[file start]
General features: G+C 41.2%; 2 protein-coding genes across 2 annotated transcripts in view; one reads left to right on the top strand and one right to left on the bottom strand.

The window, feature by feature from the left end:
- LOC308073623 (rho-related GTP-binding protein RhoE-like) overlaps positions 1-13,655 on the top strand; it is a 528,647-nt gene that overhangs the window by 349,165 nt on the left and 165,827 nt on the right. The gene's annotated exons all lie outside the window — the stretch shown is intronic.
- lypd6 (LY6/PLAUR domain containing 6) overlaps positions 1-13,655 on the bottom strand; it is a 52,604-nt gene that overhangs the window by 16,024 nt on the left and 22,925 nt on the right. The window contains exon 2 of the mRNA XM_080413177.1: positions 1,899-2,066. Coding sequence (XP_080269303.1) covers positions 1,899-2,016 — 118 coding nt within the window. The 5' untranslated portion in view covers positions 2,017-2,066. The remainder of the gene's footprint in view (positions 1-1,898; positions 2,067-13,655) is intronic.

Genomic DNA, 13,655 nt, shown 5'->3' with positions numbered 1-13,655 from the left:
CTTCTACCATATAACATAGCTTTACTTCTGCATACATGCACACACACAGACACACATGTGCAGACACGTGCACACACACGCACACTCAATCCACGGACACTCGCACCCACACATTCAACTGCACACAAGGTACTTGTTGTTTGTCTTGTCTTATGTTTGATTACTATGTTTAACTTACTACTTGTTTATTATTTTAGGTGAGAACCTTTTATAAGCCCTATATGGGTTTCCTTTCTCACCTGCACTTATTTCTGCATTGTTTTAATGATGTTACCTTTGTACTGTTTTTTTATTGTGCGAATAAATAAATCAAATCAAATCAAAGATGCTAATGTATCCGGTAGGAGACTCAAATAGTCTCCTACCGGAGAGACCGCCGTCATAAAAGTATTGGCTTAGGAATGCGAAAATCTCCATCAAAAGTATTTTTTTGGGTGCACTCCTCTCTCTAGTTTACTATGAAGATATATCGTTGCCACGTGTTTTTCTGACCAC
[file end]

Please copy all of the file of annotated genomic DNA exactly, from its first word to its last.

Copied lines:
General features: G+C 41.2%; 2 protein-coding genes across 2 annotated transcripts in view; one reads left to right on the top strand and one right to left on the bottom strand.

The window, feature by feature from the left end:
- LOC308073623 (rho-related GTP-binding protein RhoE-like) overlaps positions 1-13,655 on the top strand; it is a 528,647-nt gene that overhangs the window by 349,165 nt on the left and 165,827 nt on the right. The gene's annotated exons all lie outside the window — the stretch shown is intronic.
- lypd6 (LY6/PLAUR domain containing 6) overlaps positions 1-13,655 on the bottom strand; it is a 52,604-nt gene that overhangs the window by 16,024 nt on the left and 22,925 nt on the right. The window contains exon 2 of the mRNA XM_080413177.1: positions 1,899-2,066. Coding sequence (XP_080269303.1) covers positions 1,899-2,016 — 118 coding nt within the window. The 5' untranslated portion in view covers positions 2,017-2,066. The remainder of the gene's footprint in view (positions 1-1,898; positions 2,067-13,655) is intronic.

Genomic DNA, 13,655 nt, shown 5'->3' with positions numbered 1-13,655 from the left:
CTTCTACCATATAACATAGCTTTACTTCTGCATACATGCACACACACAGACACACATGTGCAGACACGTGCACACACACGCACACTCAATCCACGGACACTCGCACCCACACATTCAACTGCACACAAGGTACTTGTTGTTTGTCTTGTCTTATGTTTGATTACTATGTTTAACTTACTACTTGTTTATTATTTTAGGTGAGAACCTTTTATAAGCCCTATATGGGTTTCCTTTCTCACCTGCACTTATTTCTGCATTGTTTTAATGATGTTACCTTTGTACTGTTTTTTTATTGTGCGAATAAATAAATCAAATCAAATCAAAGATGCTAATGTATCCGGTAGGAGACTCAAATAGTCTCCTACCGGAGAGACCGCCGTCATAAAAGTATTGGCTTAGGAATGCGAAAATCTCCATCAAAAGTATTTTTTTGGGTGCACTCCTCTCTCTAGTTTACTATGAAGATATATCGTTGCCACGTGTTTTTCTGACCAC